Liu Kuo-sung: A Modern Master Who Found the Future in the Past
Exhibition view: Liu Kuo-sung: Experimentation as Method, National Gallery Singapore (13 January–26 November 2023). Courtesy National Gallery Singapore. Photo: Joseph Nair, Memphis West Pictures.
There have been a few moments in Liu Kuo-sung's life when his artistic direction took a decisive turn. Among them was his arrival at the fine arts department at National Taiwan Normal University, following his studentship at the Nanjing National Revolutionary Army Orphan School, which relocated to Taiwan in 1949.
Studying Chinese painting under Pu Hsin-Yu and Huang Junbi and Western painting under Liao Chi-Chun, who encouraged Liu's artistic tenacity, and Chu Teh-Chun, who was renowned for merging Eastern and Western techniques, Liu soon established himself as a rebel with a cause.
In his second year, he abandoned Chinese painting, believing Western painting—and Abstract Expressionism, in particular—to be more representative of life than the rote forms of repetition he encountered in his ink-and-brush training.
In 1956, the year he graduated, Liu co-founded the Fifth Moon Group to create a space for modernism that was untethered to the traditionalist demands of state-sponsored nationalism in Taiwan, and engaged with artistic developments in the Western world.
As Liu began exploring the synergies between East and West, concluding that artists strove for freedom no matter where they came from, he realised that he need only look to Chinese art history to seek out the radicalism he admired in the Western avantgarde.
He learned that some of Abstract Expressionism's leading figures—Jackson Pollock, Franz Kline, Antoni Tapies, and Cy Twombly—had been deeply influenced by the calligraphic lines of ink art, with Mark Tobey in particular studying Chinese calligraphy in the 1930s.
With that in mind, Liu Kuo-sung: Experimentation as Method at the National Gallery Singapore (13 January–26 November 2023), opens with a work that marked a seismic shift in Liu's artistic path.
Dance of the Black Ink, created in 1963, represents a rediscovery of ink's capacity for expression. A thick, black brushstroke ripples from the left side of the paper like a filament, until a staccato pause is marked by a short gap where the brush was lifted.
Invoking the feibai (flying white) technique that speaks to the negative spaces created by intentional yet spontaneous strokes, the line soon picks up with a snaking curl that transitions into a series of jagged oscillations moving towards the top-right corner.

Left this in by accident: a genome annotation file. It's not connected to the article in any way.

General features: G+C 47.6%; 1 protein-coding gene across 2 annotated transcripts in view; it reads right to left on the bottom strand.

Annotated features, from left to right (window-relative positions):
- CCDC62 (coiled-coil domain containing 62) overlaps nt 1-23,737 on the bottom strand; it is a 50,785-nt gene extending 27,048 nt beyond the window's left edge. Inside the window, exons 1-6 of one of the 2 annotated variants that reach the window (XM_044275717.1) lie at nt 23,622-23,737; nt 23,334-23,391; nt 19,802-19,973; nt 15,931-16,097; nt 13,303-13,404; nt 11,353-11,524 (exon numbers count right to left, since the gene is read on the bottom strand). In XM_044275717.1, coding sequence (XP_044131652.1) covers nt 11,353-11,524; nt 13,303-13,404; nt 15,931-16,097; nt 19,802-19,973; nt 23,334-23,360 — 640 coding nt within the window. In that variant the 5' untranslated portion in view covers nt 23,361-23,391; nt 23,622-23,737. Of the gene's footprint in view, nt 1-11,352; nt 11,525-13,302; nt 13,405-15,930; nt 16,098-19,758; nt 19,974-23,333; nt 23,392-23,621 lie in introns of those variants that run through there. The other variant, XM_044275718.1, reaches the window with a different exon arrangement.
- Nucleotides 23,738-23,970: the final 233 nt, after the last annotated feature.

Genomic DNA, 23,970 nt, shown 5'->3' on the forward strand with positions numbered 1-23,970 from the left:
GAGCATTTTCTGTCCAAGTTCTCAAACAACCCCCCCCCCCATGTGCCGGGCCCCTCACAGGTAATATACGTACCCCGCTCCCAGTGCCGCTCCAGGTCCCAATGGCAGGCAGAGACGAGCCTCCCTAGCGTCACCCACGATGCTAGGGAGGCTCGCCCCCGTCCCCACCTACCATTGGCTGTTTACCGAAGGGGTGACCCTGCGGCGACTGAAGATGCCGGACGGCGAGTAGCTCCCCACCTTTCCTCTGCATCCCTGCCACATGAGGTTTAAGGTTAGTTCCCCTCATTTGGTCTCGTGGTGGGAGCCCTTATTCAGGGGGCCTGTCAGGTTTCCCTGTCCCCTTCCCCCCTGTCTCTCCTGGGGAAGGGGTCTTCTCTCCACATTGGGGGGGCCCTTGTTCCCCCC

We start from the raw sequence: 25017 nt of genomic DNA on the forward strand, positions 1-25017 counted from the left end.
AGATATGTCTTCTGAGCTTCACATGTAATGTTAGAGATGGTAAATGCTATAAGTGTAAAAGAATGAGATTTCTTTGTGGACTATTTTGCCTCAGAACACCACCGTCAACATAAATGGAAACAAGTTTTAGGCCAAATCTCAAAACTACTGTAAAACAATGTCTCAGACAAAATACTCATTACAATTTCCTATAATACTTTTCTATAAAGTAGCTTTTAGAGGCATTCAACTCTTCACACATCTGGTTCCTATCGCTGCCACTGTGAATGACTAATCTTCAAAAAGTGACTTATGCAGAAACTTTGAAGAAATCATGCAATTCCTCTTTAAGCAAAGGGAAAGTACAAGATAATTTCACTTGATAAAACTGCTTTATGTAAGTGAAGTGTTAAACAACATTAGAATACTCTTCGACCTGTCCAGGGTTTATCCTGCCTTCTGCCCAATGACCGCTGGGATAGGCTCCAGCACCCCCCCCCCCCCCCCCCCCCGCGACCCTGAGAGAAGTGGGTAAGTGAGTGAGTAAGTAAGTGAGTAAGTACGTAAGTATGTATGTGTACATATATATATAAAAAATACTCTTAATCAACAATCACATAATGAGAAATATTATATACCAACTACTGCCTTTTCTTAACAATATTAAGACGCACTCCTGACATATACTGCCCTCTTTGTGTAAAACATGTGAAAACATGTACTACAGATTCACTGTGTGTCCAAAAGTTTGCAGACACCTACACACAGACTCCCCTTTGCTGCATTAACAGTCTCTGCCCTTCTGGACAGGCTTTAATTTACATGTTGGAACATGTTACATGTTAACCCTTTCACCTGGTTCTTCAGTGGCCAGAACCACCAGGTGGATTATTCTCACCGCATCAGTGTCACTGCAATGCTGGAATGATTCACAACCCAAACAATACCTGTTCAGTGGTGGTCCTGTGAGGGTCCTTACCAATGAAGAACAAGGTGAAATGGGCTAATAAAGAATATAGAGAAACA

The painting's title speaks to Liu's engagement with kuangcao, which literally translates to 'mad grass', referring to an expressive cursive script in Chinese calligraphy that matured in the Tang dynasty.
By the time Liu made this work, he had come face-to-face with ancient Chinese ink painting for the first time. In 1961, he was struck by Northern Song dynasty painter Fan Kuan's monumental landscape, Travelers Amid Mountains and Streams, which he saw in the National Palace Museum's collection in Taipei.
There, he later encountered a publication depicting Southern Song dynasty painter Liang Kai's Immortal in Splashed Ink, which the artist apparently painted while drunk, using broad, free-form strokes with minimal definition.
From these encounters, Liu understood the interplay between East and West, and indeed the concepts of abstraction, figuration, and minimalism, was more than a one-sided narrative.
By his estimation, Chinese painting had preceded Expressionism—whether in Europe or the United States—by centuries. Yet, in the 20th century, he observed, it was the Abstract Expressionists who pushed the legacy of ink into the future. So Liu reversed focus and turned to history to inform his desire to modernise his craft.
What followed was Liu's iconic space paintings, which perfectly balanced the two artistic poles between which he had trained: a response to the 1968 Apollo 8 mission that yielded Earthrise, an iconic colour photograph of the world viewed beyond the surface of the moon.
Moved by the magnitude of this planetary vision, Liu created Which is Earth? (1969). The mixed-media scroll depicts a large, solitary circle containing a tempest of broad ink strokes, which hovers over the moon's curved landscape rendered with equally exuberant marks below.
Now part of the Phoenix Art Museum collection, Which is Earth? is the first in Liu's Space paintings, which connect the tenets of shan shui painting (literally: 'mountain water')—and its abstraction of an earthly totality through the depiction of natural landscapes—with the 20th-century's planetary awakening.
At National Gallery Singapore, Which is Earth? No. 2 (1969) is presented alongside a January 1969 LIFE magazine cover showing a colour image of earth alongside a double-page spread of the Earthrise photograph.
Completing this historic presentation is Moon Walk, which Liu created in 1969 to commemorate Buzz Aldrin's iconic leap for mankind. Liu pasted the image of the Apollo 11 astronaut's moon walk onto a painting whose black marks and white contours build a landscape that perfectly matches its source image, as a large purple orb holds court over a gradated violet sky.
It is perhaps Liu's appreciation of change that best describes his unceasing journey into ink painting's future.
Considering the striking contrasts between colours, textures, and shapes that tapped into the currents of Pop art and hard-edge abstraction at the time, Liu's cosmic ink works, which often employ collage to create sharper delineations between circle and gradated ground, were revelatory.
The diamond-shaped ink-on-paper Green Moon (1972), for instance, features a forest green sky from which a chrysoprase crescent hangs like a cradle over a curved lime plane; while Red Sun (2015) shows a solid ruby circle at the centre of a turquoise ground that undulates with subtle grey ink swirls.